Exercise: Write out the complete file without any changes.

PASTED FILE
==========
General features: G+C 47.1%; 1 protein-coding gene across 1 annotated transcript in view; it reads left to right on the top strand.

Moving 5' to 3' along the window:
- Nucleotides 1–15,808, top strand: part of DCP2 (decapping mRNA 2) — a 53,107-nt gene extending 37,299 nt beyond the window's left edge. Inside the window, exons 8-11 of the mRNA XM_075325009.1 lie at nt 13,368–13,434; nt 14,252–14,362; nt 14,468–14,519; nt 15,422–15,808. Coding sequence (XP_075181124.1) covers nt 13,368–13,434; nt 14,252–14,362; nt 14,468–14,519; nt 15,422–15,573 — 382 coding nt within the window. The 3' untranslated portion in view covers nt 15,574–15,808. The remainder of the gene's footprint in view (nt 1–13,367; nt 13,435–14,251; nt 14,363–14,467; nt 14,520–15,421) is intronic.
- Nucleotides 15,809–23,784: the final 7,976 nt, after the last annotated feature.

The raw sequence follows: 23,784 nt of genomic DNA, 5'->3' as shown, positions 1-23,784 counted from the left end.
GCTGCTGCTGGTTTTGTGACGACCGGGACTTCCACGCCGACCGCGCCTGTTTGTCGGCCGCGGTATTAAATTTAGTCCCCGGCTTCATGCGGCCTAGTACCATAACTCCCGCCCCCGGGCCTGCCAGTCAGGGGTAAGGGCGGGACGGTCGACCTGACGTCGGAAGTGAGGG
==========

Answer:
General features: G+C 47.1%; 1 protein-coding gene across 1 annotated transcript in view; it reads left to right on the top strand.

Moving 5' to 3' along the window:
- Nucleotides 1–15,808, top strand: part of DCP2 (decapping mRNA 2) — a 53,107-nt gene extending 37,299 nt beyond the window's left edge. Inside the window, exons 8-11 of the mRNA XM_075325009.1 lie at nt 13,368–13,434; nt 14,252–14,362; nt 14,468–14,519; nt 15,422–15,808. Coding sequence (XP_075181124.1) covers nt 13,368–13,434; nt 14,252–14,362; nt 14,468–14,519; nt 15,422–15,573 — 382 coding nt within the window. The 3' untranslated portion in view covers nt 15,574–15,808. The remainder of the gene's footprint in view (nt 1–13,367; nt 13,435–14,251; nt 14,363–14,467; nt 14,520–15,421) is intronic.
- Nucleotides 15,809–23,784: the final 7,976 nt, after the last annotated feature.

The raw sequence follows: 23,784 nt of genomic DNA, 5'->3' as shown, positions 1-23,784 counted from the left end.
GCTGCTGCTGGTTTTGTGACGACCGGGACTTCCACGCCGACCGCGCCTGTTTGTCGGCCGCGGTATTAAATTTAGTCCCCGGCTTCATGCGGCCTAGTACCATAACTCCCGCCCCCGGGCCTGCCAGTCAGGGGTAAGGGCGGGACGGTCGACCTGACGTCGGAAGTGAGGG